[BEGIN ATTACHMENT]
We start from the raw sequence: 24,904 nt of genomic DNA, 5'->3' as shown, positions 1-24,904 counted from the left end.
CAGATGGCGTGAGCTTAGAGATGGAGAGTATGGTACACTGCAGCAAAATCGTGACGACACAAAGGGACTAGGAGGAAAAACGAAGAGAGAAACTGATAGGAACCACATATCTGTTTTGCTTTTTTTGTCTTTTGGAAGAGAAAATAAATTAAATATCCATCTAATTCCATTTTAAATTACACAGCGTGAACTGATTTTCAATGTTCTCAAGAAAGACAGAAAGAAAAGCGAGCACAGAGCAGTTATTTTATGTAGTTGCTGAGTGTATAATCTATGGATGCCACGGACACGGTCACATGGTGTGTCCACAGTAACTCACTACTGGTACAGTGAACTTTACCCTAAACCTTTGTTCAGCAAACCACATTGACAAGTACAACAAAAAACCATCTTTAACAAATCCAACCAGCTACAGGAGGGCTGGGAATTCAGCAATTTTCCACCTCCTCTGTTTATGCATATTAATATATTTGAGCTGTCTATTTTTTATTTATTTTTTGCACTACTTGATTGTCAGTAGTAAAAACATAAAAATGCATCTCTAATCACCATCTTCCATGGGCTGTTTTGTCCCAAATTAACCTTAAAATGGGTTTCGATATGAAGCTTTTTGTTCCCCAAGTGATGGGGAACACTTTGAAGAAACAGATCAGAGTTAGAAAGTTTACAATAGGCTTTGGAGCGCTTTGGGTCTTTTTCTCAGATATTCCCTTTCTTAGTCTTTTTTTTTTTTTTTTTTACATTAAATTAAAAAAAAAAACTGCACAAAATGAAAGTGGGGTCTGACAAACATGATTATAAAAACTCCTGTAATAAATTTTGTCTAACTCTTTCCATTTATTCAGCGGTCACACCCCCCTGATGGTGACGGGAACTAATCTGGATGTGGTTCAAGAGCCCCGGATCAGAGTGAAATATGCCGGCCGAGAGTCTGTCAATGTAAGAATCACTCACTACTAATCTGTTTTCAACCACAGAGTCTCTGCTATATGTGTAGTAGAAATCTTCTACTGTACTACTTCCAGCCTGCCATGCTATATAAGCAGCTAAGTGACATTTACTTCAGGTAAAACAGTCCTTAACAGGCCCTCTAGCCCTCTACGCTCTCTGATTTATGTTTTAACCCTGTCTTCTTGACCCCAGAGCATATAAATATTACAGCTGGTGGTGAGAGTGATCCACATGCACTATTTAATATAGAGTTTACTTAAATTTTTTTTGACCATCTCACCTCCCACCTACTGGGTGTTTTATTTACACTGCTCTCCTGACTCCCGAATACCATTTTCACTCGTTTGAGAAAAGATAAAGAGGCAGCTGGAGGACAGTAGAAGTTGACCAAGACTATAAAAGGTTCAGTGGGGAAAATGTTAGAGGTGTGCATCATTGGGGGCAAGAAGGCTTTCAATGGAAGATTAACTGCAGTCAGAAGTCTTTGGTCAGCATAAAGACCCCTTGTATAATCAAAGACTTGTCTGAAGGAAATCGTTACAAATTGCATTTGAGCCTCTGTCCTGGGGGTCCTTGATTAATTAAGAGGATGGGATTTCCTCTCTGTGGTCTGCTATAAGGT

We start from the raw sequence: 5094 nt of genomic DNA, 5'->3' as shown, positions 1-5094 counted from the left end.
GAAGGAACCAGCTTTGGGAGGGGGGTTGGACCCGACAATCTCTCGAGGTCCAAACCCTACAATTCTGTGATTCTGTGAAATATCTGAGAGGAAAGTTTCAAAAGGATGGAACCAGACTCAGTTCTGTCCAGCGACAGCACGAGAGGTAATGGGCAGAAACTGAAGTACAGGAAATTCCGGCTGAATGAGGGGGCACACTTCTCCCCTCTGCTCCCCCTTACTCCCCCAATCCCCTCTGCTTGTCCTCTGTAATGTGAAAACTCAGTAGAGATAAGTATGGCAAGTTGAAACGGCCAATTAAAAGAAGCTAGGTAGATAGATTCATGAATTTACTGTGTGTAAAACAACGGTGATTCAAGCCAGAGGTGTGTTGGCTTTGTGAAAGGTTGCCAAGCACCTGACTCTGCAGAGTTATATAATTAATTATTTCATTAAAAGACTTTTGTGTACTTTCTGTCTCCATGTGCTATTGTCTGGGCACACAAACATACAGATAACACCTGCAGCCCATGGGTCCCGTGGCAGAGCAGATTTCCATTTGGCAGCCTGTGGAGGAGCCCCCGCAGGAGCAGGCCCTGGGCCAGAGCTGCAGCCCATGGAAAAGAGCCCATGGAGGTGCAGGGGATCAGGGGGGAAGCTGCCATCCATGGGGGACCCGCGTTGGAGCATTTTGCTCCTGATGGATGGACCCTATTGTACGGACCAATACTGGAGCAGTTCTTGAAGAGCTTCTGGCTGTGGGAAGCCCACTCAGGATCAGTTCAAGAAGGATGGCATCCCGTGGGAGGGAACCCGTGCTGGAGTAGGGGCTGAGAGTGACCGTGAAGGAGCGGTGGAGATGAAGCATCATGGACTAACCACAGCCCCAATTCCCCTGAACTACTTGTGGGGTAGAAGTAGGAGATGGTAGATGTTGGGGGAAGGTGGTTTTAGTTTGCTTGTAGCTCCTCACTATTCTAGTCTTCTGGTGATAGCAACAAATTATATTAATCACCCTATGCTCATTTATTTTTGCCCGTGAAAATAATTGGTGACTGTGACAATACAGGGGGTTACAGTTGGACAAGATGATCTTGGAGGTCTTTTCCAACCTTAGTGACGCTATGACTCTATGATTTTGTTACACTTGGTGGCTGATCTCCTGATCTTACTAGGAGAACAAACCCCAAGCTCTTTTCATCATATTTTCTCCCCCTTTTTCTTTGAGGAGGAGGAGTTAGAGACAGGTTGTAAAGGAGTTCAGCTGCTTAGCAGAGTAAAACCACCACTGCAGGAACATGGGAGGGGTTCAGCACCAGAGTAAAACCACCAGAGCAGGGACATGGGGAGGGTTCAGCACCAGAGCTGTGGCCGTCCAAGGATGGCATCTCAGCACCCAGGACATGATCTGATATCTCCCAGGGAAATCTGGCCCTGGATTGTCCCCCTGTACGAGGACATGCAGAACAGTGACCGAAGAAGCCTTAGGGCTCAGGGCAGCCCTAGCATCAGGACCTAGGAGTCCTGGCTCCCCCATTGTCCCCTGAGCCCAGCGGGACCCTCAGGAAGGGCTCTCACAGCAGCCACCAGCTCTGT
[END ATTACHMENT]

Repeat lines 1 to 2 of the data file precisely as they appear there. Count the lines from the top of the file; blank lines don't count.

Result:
We start from the raw sequence: 24,904 nt of genomic DNA, 5'->3' as shown, positions 1-24,904 counted from the left end.
CAGATGGCGTGAGCTTAGAGATGGAGAGTATGGTACACTGCAGCAAAATCGTGACGACACAAAGGGACTAGGAGGAAAAACGAAGAGAGAAACTGATAGGAACCACATATCTGTTTTGCTTTTTTTGTCTTTTGGAAGAGAAAATAAATTAAATATCCATCTAATTCCATTTTAAATTACACAGCGTGAACTGATTTTCAATGTTCTCAAGAAAGACAGAAAGAAAAGCGAGCACAGAGCAGTTATTTTATGTAGTTGCTGAGTGTATAATCTATGGATGCCACGGACACGGTCACATGGTGTGTCCACAGTAACTCACTACTGGTACAGTGAACTTTACCCTAAACCTTTGTTCAGCAAACCACATTGACAAGTACAACAAAAAACCATCTTTAACAAATCCAACCAGCTACAGGAGGGCTGGGAATTCAGCAATTTTCCACCTCCTCTGTTTATGCATATTAATATATTTGAGCTGTCTATTTTTTATTTATTTTTTGCACTACTTGATTGTCAGTAGTAAAAACATAAAAATGCATCTCTAATCACCATCTTCCATGGGCTGTTTTGTCCCAAATTAACCTTAAAATGGGTTTCGATATGAAGCTTTTTGTTCCCCAAGTGATGGGGAACACTTTGAAGAAACAGATCAGAGTTAGAAAGTTTACAATAGGCTTTGGAGCGCTTTGGGTCTTTTTCTCAGATATTCCCTTTCTTAGTCTTTTTTTTTTTTTTTTTTACATTAAATTAAAAAAAAAAACTGCACAAAATGAAAGTGGGGTCTGACAAACATGATTATAAAAACTCCTGTAATAAATTTTGTCTAACTCTTTCCATTTATTCAGCGGTCACACCCCCCTGATGGTGACGGGAACTAATCTGGATGTGGTTCAAGAGCCCCGGATCAGAGTGAAATATGCCGGCCGAGAGTCTGTCAATGTAAGAATCACTCACTACTAATCTGTTTTCAACCACAGAGTCTCTGCTATATGTGTAGTAGAAATCTTCTACTGTACTACTTCCAGCCTGCCATGCTATATAAGCAGCTAAGTGACATTTACTTCAGGTAAAACAGTCCTTAACAGGCCCTCTAGCCCTCTACGCTCTCTGATTTATGTTTTAACCCTGTCTTCTTGACCCCAGAGCATATAAATATTACAGCTGGTGGTGAGAGTGATCCACATGCACTATTTAATATAGAGTTTACTTAAATTTTTTTTGACCATCTCACCTCCCACCTACTGGGTGTTTTATTTACACTGCTCTCCTGACTCCCGAATACCATTTTCACTCGTTTGAGAAAAGATAAAGAGGCAGCTGGAGGACAGTAGAAGTTGACCAAGACTATAAAAGGTTCAGTGGGGAAAATGTTAGAGGTGTGCATCATTGGGGGCAAGAAGGCTTTCAATGGAAGATTAACTGCAGTCAGAAGTCTTTGGTCAGCATAAAGACCCCTTGTATAATCAAAGACTTGTCTGAAGGAAATCGTTACAAATTGCATTTGAGCCTCTGTCCTGGGGGTCCTTGATTAATTAAGAGGATGGGATTTCCTCTCTGTGGTCTGCTATAAGGT